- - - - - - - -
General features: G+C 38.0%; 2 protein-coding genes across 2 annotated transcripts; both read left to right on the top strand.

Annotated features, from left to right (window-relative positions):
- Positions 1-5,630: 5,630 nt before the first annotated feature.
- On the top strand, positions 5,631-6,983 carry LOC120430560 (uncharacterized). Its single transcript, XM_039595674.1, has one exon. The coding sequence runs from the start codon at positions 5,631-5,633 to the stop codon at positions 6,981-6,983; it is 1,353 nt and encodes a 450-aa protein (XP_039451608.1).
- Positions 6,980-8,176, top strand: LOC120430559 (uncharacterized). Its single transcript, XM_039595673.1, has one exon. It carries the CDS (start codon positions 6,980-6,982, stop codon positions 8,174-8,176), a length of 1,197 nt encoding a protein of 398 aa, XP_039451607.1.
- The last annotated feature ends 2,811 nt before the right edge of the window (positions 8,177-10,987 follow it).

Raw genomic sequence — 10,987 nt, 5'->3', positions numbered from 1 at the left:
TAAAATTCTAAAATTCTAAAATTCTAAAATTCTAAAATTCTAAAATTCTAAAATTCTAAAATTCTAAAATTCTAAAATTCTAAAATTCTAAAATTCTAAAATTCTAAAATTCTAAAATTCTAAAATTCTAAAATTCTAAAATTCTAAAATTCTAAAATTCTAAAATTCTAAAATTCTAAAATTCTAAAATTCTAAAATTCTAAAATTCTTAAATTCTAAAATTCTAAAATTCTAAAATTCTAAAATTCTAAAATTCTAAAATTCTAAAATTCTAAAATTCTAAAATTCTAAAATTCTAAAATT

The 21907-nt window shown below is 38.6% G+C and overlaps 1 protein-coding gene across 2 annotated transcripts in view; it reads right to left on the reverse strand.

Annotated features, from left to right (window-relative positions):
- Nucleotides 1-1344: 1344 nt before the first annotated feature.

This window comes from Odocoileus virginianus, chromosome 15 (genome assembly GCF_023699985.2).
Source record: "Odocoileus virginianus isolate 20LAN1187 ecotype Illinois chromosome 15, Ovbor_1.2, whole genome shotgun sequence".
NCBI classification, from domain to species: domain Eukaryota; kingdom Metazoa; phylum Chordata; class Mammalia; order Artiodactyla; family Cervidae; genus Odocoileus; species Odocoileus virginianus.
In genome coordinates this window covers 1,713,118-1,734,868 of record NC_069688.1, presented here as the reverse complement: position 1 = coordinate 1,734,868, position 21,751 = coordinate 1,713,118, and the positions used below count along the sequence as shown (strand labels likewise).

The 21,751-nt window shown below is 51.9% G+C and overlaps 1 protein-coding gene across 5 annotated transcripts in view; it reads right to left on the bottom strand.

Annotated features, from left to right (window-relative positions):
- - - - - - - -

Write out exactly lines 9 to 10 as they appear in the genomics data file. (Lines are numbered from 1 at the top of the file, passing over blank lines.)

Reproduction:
The 21907-nt window shown below is 38.6% G+C and overlaps 1 protein-coding gene across 2 annotated transcripts in view; it reads right to left on the reverse strand.

Annotated features, from left to right (window-relative positions):